N’DAKRO, Cote d’Ivoire — After Kouame Koffi’s daughter Grace was born in 2008, he swore he would not have any more children. Koffi’s wife, Odette, had given birth twice before, in their one-room home in N’Dakro, a remote village about three hours outside of Abidjan, the economic capital of Cote d’Ivoire. Those two babies were stillborn, and while Grace was born healthy, Odette started hemorrhaging and would have died if there hadn’t been a man with a truck delivering bread to the village. He drove Odette to the hospital in Bonikro, about four miles away, and she survived.
During her first pregnancies, Odette consulted the village’s midwives and planned to have her babies at home, as most women here do. When her second child died before he even took a breath, Odette decided that for her next pregnancy she would go to the doctor for prenatal checkups and give birth at the hospital. But she needed Koffi’s permission to do so.
“Men are in charge. They are the ones who have the money. They are the ones who decide whether or not the woman should go to the hospital,” Koffi explained. However, he says he “did not know about the good in hospitals.”
Men in the village often believe that birth-control pills and injectable contraceptives will make their wives ill or sterile or encourage them to cheat. They also don’t understand or know about the need for prenatal care and don’t want to spend the money for their wives to go to clinics when they believe traditional medicine works just as well.
Now, as part of a government and United Nations Population Fund (UNFPA)-sponsored “school for husbands” in N’Dakro, Koffi uses the story of his wife’s near death to teach other men in his village about the importance of prenatal care and encourages them to give their wives money so that the women can give birth at the hospital instead of at home in the village.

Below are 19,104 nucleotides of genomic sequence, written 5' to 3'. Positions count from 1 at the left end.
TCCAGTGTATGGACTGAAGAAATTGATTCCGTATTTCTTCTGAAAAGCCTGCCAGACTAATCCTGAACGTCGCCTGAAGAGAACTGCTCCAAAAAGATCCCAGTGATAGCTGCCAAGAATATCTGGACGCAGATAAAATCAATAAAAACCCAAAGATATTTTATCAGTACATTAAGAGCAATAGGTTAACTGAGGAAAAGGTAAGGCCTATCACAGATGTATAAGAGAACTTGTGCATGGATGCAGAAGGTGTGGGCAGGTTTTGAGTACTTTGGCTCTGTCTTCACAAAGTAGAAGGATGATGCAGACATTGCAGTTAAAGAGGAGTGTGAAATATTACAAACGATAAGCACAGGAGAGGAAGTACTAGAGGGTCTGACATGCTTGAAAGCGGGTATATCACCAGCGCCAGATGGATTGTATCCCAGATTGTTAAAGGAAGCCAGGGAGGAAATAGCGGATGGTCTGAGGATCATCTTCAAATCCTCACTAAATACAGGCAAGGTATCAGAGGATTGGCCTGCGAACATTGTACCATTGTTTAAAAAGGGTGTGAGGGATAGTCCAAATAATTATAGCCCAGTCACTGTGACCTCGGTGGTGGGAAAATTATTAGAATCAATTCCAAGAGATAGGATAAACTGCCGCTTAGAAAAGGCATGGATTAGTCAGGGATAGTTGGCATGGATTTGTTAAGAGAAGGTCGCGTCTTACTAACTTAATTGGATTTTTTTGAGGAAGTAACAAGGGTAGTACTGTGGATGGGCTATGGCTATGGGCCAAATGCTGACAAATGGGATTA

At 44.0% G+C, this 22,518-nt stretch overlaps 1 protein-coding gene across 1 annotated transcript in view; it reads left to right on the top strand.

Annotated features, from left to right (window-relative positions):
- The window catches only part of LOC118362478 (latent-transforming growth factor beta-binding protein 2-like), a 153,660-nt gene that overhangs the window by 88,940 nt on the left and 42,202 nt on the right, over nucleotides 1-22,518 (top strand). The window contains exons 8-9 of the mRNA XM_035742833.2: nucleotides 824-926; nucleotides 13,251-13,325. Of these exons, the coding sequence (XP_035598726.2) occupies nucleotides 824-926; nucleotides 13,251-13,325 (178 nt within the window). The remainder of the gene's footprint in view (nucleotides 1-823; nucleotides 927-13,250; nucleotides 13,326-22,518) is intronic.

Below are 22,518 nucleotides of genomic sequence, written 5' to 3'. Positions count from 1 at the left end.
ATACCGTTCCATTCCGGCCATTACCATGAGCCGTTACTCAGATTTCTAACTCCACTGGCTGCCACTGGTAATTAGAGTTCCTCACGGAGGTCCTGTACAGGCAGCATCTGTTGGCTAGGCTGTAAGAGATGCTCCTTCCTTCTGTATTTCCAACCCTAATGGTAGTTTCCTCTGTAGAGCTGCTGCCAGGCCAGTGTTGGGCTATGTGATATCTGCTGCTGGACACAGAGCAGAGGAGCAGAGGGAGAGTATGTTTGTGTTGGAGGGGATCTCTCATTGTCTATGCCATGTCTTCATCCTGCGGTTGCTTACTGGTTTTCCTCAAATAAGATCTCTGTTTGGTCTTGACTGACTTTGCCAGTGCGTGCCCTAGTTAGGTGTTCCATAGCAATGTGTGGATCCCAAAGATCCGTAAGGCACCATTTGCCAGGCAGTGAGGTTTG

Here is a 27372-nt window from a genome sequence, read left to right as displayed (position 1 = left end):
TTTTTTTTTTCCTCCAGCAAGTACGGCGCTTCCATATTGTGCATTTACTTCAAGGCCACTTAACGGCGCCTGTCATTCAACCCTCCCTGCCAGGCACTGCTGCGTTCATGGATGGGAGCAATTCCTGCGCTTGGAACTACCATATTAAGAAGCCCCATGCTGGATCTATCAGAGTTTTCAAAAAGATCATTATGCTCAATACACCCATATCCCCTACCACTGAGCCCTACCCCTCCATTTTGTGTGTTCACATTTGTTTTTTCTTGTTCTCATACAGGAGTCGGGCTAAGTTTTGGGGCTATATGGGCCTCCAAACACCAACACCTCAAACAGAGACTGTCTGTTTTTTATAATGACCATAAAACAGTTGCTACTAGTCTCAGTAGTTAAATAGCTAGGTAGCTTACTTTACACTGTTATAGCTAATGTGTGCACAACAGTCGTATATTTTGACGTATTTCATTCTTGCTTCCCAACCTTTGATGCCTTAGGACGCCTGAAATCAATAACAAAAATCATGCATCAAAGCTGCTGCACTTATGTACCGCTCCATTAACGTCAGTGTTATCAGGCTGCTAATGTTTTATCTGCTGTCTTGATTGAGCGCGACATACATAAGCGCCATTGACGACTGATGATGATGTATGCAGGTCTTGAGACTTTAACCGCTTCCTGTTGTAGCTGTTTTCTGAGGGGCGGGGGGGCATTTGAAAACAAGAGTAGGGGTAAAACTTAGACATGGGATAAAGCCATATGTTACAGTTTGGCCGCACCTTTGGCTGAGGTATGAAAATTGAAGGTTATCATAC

Cote d’Ivoire has one of the highest rates of maternal and neonatal mortality in the world. Every day, 16 women die in childbirth and almost 40 out of 1,000 children are stillborn. Cote d’Ivoire ranks 138th out of 148 countries on the Gender Inequality Index, which measures women’s reproductive health, empowerment and economic activity.
“Men play a key role in bringing about gender equality since, in most societies, men exercise preponderant power in nearly every sphere of life, ranging from personal decisions regarding the size of families to the policy and program decisions taken at all levels of government,” said Babatunde Osotimehin, executive director of UNFPA. In order to create lasting, positive change, it isn’t sufficient to educate women about reproductive and maternal health and gender equality; men have to be educated as well.